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J Virol. 2003 Feb;77(3):2165-73.

Effect of humoral immune responses on controlling viremia during primary infection of rhesus monkeys with simian immunodeficiency virus.

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Division of Viral Pathogenesis, Department of Medicine, Beth Israel Deaconess Medical Center, Harvard Medical School, Boston, Massachusetts 02215, USA.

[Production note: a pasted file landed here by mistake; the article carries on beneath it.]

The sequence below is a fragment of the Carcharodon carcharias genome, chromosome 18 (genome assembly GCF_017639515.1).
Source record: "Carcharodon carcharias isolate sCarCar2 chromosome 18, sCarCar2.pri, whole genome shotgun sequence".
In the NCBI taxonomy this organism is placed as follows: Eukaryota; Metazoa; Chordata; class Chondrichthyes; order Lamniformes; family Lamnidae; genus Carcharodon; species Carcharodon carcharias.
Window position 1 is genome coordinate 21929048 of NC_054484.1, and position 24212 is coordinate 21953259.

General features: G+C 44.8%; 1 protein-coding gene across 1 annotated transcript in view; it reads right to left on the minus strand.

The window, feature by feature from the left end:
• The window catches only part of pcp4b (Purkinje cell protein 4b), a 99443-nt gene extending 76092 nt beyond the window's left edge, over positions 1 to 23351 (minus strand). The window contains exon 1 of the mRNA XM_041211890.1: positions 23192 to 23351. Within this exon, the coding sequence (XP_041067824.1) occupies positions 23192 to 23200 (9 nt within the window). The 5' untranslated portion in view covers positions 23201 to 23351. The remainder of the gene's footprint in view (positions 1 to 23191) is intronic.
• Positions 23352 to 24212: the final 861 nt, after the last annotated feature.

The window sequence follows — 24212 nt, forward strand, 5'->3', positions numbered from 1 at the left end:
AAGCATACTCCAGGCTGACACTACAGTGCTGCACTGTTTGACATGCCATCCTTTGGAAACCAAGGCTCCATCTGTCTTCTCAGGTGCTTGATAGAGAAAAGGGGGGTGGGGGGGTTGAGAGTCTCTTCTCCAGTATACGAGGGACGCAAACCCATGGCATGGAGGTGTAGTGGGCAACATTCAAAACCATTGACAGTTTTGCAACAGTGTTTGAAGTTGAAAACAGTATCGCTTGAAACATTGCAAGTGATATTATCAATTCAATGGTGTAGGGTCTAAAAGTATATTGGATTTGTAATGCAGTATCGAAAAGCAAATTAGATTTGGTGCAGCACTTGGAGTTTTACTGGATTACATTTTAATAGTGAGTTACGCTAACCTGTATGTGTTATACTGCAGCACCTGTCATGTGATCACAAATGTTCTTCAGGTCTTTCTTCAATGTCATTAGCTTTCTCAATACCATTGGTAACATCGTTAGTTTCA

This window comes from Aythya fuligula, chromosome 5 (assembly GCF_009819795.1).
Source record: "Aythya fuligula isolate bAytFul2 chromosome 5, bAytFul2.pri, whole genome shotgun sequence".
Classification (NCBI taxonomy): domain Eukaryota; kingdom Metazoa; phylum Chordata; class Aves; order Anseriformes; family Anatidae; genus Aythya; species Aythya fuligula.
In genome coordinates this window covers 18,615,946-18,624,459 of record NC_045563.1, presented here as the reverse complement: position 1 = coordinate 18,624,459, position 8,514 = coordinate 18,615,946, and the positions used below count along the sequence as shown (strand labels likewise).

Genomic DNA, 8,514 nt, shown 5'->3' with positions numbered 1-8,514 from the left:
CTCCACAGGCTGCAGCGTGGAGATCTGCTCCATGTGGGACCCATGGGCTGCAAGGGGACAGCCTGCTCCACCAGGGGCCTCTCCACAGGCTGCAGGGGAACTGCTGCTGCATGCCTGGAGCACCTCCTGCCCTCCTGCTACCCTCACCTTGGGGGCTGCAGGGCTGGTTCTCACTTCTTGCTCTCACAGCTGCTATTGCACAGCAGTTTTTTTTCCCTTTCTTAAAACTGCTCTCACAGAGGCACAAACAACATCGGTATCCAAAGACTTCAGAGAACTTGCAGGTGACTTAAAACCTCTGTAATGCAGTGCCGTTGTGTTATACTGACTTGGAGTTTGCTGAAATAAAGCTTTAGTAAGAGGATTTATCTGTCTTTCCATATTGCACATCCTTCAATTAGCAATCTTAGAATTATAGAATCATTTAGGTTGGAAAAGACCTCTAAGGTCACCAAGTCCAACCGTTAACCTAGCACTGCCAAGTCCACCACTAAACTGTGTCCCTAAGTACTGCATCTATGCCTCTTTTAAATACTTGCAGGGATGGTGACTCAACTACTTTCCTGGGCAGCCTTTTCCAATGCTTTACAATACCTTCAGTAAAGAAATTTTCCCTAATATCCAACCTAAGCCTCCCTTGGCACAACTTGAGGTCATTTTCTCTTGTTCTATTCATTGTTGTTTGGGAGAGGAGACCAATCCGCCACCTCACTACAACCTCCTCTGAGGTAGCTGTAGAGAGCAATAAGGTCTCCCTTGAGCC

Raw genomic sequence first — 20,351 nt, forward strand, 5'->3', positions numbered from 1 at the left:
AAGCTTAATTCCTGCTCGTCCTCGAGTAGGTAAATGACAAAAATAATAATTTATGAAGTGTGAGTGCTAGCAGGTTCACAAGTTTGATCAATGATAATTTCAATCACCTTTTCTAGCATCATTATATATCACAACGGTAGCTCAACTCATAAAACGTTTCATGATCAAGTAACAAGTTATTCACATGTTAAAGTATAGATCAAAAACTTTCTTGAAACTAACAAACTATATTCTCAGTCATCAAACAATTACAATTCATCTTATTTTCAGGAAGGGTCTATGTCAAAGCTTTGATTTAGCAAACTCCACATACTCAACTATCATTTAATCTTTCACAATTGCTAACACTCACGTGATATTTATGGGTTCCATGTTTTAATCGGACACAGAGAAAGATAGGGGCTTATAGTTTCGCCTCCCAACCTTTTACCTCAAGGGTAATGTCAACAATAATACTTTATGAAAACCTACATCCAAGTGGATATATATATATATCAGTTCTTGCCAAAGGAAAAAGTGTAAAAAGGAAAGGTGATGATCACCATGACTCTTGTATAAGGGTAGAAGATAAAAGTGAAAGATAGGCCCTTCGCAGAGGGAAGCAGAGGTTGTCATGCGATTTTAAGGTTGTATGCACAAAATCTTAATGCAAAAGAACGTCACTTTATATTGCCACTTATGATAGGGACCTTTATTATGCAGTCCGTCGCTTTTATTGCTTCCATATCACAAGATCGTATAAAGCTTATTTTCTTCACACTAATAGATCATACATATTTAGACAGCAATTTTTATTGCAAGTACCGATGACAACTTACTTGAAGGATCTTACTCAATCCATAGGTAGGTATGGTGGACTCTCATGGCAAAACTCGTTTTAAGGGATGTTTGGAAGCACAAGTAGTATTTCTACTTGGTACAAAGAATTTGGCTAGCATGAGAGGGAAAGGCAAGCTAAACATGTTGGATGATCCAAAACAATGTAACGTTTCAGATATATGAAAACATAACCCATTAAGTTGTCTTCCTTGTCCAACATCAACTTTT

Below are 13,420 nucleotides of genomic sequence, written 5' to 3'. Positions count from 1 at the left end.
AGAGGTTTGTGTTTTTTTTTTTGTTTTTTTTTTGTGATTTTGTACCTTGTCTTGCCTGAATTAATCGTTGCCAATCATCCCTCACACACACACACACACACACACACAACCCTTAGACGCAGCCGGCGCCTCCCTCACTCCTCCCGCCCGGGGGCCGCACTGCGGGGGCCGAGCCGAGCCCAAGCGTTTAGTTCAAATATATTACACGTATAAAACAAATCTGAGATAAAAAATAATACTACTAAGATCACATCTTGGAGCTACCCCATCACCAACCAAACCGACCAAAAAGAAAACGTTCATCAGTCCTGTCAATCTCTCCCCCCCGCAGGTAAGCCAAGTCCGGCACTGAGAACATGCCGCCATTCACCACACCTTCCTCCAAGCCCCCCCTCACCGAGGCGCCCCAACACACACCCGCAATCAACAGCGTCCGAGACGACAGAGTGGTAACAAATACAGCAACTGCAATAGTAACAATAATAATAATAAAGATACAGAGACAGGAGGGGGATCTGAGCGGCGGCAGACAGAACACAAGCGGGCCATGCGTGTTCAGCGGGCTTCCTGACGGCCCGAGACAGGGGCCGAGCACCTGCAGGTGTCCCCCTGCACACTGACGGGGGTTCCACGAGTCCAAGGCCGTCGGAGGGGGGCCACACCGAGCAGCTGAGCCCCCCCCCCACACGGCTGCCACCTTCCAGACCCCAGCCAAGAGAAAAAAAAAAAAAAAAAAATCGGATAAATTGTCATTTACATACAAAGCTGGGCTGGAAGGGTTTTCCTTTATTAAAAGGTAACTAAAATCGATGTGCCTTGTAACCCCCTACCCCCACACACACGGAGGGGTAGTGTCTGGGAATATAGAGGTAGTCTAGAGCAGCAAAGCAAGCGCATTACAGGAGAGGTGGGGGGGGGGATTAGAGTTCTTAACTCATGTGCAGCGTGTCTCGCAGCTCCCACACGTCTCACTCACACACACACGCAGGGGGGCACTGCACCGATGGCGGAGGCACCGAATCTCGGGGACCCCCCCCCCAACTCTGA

Cellular immune responses mediated by CD8+ lymphocytes exert efficient control of virus replication during primary simian immunodeficiency virus (SIV) infection. However, the role that antibodies may play in the early control of virus replication remains unclear. To evaluate how antibody responses may affect virus replication during primary SIVmac infection, we depleted rhesus monkeys of B cells with anti-CD20 antibody. In normal rhesus monkeys immunized with tetanus toxoid, anti-CD20 treatment and resulting depletion of B cells inhibited the generation of antitetanus antibodies, while tetanus-specific T-cell responses were preserved. During the first 4 weeks after inoculation with SIVmac251, development of SIV-specific neutralizing antibody was delayed, and titers were significantly lower in B-cell-depleted monkeys than control-antibody-treated monkeys. Despite the lower neutralizing antibody titers, the levels of plasma SIV RNA and the linear slope of the decline seen in B-cell-depleted monkeys did not differ from that observed in monkeys treated with control antibody. However, beginning at day 28 after SIV infection, the B-cell-depleted monkeys showed a significant inverse correlation between neutralizing antibody titers and plasma virus level. These results suggest that the rapid decline of peak viremia that typically occurs during the first 3 weeks of infection was not significantly affected by SIV-specific antibodies. However, the inverse correlation between neutralizing antibodies and plasma virus level during the postacute phases of infection suggests that humoral immune responses may contribute to the control of SIV replication.

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